I was asked to share a devotional thought at First Central Baptist Church‘s monthly Senior Saints luncheon this afternoon. I shared some ideas I originally developed five years ago and have continued to add to and refine. It is the conviction that life should be filled with senior moments.
When most people hear the term, “senior moment,” they tend to think of . . . “What were we talking about?” Senior moments are euphemisms for forgetfulness or loss of memory.
Another definition of “senior moments” was illustrated at the beginning of the Masters Golf Tournament. Arnold Palmer and Jack Nicklaus hit the ceremonial first tee and then stepped aside to let the competition begin. Seniors play while youngsters compete. According to our culture, senior moments are times of leisure. You can find seniors on cruise ships, golf courses, ski slopes, and in RVs.
Instead of forgetfulness or leisure, I believe senior moments are opportunities to serve and minister to others. Senior moments may be times when we make the greatest contribution to the kingdom of God. In that sense, life should be filled with senior moments.
I began to think about senior citizens in the Bible. Once I got going, I was surprised to discover how many there were. I was also amazed at the significant contributions they made to the kingdom of God.
The youngster of the group was a woman from the town of Shunem (2 Kings 4:8-17). According to verse 14, she was older when she became a parent. Generous and giving, she had a ministry of hospitality and encouragement to the prophet Elisha.
While we don’t know their ages, Luke 1:5-25 indicates that Zechariah and Elizabeth were advanced in years, which is a polite term for “really old.” It was then that God challenged them to believe the impossible that they could become parents. And not just any parents, but parents of the one who would prepare the way for Jesus. For many of us, we tend to relax our standards and habits as we get older. Older parents tend to give in more easily to their children. But Zechariah and Elizabeth had to parent with intentionality and discipline as they raised John the Baptist, so that he was prepared for his upcoming ministry.
Most people are heading for the rocking chair at the age of 80. Many are set in their ways and unable or unwilling to change. And yet, Moses met God shortly after his 80th birthday and discovered the nature of holiness (Exodus 3). He was given a significant leadership assignment to serve God as the deliverer of Israel.
As many people get older, they tend to relax or lose their inhibitions. Who they are inside becomes more visible. If that is true, then I want to be like Anna (Luke 2:36-38). At the age of 84, she had a ministry of prayer, along with worship and fasting. Once she met Jesus, she couldn’t stop telling people about him. Anna was an 84-year-old evangelist.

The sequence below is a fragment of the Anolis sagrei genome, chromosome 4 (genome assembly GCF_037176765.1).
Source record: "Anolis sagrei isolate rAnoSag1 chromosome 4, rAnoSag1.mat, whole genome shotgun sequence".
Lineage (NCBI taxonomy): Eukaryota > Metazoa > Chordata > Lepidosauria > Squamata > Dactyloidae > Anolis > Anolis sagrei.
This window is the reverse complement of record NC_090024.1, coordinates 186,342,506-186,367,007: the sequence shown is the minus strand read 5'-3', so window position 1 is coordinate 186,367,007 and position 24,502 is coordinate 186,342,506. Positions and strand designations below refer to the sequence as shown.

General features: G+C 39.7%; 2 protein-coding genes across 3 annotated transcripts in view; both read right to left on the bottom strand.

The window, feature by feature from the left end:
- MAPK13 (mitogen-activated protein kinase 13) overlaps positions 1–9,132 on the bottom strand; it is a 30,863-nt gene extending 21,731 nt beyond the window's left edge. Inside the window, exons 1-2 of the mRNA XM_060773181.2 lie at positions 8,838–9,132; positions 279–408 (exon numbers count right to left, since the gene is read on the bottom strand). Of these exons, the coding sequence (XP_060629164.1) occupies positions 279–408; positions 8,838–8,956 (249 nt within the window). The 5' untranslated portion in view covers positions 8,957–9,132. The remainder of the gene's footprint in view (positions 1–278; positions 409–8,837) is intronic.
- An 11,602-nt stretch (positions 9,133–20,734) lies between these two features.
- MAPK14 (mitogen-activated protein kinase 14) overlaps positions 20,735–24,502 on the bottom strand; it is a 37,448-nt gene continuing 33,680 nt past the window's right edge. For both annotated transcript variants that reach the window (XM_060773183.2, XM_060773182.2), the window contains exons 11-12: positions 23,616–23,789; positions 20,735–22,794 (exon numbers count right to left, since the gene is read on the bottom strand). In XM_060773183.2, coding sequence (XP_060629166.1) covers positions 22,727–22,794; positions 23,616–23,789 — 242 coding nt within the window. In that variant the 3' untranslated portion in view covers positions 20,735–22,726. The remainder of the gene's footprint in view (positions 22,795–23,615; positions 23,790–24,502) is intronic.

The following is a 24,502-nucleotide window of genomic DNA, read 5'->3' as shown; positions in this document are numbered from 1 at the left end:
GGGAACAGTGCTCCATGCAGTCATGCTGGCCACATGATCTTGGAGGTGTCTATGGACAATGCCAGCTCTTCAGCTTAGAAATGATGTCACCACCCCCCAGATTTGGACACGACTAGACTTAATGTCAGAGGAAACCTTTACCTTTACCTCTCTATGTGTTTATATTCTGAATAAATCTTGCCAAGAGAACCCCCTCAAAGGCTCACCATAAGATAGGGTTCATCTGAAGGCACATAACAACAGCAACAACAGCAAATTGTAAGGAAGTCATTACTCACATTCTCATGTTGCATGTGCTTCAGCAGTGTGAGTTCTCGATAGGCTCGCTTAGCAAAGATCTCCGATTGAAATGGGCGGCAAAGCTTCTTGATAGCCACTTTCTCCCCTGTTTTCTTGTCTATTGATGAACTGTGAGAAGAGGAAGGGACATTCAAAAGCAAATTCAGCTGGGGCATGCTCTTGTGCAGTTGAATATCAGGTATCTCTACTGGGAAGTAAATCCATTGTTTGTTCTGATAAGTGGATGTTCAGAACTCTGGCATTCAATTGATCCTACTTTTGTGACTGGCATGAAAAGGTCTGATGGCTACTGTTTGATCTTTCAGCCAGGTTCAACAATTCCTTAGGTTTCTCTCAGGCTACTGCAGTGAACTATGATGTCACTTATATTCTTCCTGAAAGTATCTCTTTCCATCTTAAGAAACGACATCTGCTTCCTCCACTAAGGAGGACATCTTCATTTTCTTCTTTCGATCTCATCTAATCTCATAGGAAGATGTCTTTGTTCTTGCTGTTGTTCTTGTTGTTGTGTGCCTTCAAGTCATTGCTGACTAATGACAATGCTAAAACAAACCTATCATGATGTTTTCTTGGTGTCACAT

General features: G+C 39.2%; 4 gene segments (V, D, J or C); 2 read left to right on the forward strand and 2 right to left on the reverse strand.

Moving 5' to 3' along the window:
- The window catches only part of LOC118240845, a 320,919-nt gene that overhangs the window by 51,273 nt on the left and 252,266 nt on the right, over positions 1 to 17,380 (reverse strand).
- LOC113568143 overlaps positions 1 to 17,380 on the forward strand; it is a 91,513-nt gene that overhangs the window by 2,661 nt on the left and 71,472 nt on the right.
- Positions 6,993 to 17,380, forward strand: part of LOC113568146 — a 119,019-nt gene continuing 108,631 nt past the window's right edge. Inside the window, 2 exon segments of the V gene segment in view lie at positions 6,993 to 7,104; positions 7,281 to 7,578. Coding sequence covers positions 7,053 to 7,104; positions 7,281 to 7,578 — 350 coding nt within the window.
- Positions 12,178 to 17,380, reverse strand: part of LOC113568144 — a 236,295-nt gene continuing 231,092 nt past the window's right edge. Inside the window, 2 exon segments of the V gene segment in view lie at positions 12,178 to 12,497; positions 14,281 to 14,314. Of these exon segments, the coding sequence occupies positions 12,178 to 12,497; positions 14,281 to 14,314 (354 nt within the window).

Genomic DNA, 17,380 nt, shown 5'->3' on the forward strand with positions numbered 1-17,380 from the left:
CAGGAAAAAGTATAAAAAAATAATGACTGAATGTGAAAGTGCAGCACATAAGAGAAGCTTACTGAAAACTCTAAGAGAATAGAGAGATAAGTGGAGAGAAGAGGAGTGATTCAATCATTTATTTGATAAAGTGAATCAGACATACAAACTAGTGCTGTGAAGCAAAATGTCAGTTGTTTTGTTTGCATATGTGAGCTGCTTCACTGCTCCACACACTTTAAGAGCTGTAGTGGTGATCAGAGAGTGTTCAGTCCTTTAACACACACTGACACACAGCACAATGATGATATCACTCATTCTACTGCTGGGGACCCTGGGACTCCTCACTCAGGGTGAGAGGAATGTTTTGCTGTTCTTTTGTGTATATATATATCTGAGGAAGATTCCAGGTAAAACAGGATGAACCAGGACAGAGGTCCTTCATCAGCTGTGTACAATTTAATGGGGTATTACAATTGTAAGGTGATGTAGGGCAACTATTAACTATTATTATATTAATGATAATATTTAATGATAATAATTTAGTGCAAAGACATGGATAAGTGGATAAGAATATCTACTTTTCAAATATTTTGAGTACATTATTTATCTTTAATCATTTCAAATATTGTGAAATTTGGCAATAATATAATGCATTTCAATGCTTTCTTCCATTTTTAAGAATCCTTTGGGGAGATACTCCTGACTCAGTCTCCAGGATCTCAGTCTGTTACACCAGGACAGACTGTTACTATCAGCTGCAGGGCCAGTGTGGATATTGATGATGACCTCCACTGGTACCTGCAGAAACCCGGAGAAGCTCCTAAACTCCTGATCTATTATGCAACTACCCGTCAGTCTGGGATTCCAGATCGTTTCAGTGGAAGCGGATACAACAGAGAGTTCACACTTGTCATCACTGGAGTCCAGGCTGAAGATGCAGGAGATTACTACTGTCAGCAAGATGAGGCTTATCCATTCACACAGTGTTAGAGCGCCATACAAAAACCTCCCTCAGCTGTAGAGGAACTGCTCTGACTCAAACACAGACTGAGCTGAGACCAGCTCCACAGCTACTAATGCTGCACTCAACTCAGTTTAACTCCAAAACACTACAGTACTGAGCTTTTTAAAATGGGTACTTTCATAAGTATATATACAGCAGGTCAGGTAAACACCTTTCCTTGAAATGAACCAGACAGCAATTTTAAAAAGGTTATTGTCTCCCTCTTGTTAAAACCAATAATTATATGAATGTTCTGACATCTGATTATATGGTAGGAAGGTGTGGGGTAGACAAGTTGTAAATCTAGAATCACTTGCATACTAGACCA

At the age of 85 years old, Caleb didn’t ask for his rocking chair. He asked for a new challenge—the most difficult territory in the Promised Land (Joshua 14:6-12). In doing so, he served as an inspiration and mentor to his nephew, Othniel (Judges 1:11-15).
The attitude of Caleb reminds me of my mother. After she retired from work, she went on her first ministry trip to Japan, all by herself. She even went back a second time and did office work for a Japanese church. She bought her first computer at the age of 80. Senior moments should be time for new challenges.
At the ages of 100 and 90 respectively, Abraham and Sarah became parents for the first time (Genesis 17:15-21). They had to believe that nothing was too hard for God. In doing so, they accepted God’s assignment for their lives—beginning a new family and a new nation. They had the opportunity to impact not only their son, but countless generations to follow.
Tradition tells us that Simeon (Luke 2:25-35) was 113 years old when he met the baby Jesus in the temple. While we don’t know his age for certain, we do know that he knew the Scriptures and was sensitive to the leading of the Holy Spirit. He looked forward to the coming of Jesus. As seniors grow older, their faith should be growing deeper as well.
Many seniors tend to become negative, cynical, and complaining as they grow older. Not so with Jacob (Genesis 49). At the age of 147, he blessed his sons, and pictured a positive future for each of them. His thoughts were focused on the promises of God.
These ten individuals remind me that no matter our age, we still have something to contribute to the kingdom of God. It may be a ministry of prayer or hospitality. It may be a generous spirit that gives to support ministry. It may be an example of faith that inspires others to follow. It may be a positive outlook that trusts God for the future.
Life should be filled with senior moments.